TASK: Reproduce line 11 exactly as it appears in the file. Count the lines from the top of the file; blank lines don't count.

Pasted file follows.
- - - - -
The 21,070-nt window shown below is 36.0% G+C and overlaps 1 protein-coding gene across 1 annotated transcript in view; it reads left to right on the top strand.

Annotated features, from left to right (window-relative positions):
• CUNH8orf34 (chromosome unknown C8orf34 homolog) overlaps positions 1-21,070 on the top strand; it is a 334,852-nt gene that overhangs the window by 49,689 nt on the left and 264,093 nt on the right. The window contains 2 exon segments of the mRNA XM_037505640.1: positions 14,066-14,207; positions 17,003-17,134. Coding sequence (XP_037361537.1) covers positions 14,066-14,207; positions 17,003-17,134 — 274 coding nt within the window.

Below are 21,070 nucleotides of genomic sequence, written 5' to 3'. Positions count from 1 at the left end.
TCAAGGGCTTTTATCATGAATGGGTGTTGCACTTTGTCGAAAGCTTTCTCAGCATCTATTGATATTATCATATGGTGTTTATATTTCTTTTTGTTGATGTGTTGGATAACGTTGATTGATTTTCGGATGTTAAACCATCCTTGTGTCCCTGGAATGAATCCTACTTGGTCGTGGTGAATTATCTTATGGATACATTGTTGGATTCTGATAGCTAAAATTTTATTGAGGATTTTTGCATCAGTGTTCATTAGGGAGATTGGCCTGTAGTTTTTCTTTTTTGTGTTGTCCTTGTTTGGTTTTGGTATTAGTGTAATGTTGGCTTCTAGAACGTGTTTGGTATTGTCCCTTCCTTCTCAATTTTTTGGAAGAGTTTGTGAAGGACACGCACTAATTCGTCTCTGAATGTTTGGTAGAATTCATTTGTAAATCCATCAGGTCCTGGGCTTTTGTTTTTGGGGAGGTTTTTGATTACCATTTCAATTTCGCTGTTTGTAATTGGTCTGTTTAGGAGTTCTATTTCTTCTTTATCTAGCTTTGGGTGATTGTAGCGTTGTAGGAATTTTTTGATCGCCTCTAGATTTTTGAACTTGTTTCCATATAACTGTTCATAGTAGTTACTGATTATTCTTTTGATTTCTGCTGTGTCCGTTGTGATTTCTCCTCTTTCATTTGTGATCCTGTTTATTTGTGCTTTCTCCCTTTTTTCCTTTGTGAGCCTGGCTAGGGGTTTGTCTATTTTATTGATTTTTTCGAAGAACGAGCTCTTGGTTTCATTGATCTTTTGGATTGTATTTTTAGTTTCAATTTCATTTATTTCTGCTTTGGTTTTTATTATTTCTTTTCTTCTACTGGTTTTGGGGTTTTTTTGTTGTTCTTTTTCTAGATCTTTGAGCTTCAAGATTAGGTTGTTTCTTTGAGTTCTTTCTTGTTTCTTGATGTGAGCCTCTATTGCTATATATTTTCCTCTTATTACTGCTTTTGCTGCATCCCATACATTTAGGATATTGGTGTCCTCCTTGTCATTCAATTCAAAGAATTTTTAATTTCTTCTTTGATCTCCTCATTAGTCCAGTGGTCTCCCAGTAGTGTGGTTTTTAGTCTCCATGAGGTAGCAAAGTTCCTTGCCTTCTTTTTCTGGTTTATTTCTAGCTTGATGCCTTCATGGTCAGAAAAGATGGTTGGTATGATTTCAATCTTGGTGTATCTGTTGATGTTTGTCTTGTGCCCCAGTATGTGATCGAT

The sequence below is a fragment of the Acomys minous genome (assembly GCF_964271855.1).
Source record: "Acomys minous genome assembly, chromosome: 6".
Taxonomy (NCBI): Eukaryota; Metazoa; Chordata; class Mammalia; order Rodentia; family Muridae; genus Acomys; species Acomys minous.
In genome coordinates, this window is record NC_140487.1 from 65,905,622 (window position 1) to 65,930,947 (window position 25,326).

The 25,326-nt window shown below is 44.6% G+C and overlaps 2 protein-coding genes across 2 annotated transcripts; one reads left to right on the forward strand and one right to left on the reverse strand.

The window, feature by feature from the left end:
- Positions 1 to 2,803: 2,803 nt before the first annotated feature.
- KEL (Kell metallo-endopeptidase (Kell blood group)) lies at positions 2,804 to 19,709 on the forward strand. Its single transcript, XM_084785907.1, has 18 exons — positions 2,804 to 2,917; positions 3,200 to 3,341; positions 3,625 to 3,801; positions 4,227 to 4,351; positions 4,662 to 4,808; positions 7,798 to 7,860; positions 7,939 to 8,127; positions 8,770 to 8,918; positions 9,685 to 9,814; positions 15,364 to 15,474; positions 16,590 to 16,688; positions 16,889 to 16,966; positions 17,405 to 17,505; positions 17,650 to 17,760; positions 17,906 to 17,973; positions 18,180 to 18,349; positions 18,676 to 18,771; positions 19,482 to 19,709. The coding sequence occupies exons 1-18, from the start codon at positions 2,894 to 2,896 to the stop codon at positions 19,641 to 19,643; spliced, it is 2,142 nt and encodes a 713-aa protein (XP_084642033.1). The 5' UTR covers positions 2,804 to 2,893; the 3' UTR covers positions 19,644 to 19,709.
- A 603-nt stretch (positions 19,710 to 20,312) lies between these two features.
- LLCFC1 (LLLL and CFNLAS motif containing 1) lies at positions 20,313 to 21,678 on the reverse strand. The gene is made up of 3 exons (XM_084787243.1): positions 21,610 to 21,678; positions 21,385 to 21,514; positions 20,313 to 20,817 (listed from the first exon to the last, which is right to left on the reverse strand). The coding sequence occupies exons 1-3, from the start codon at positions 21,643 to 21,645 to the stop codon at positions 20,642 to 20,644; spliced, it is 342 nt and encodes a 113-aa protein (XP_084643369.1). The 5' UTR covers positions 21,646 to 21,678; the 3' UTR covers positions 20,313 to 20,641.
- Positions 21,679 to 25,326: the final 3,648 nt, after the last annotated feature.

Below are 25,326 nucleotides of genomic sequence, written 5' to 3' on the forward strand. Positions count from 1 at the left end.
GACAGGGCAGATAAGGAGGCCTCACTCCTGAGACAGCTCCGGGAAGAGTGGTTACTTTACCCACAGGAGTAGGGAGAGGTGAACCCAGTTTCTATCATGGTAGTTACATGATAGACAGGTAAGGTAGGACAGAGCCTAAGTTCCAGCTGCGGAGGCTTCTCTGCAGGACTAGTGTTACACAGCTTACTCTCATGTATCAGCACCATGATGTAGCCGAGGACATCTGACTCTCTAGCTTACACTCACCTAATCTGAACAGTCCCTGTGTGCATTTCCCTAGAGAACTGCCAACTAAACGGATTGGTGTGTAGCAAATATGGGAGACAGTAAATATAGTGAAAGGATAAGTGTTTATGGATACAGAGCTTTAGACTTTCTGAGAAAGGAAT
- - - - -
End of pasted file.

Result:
The window, feature by feature from the left end: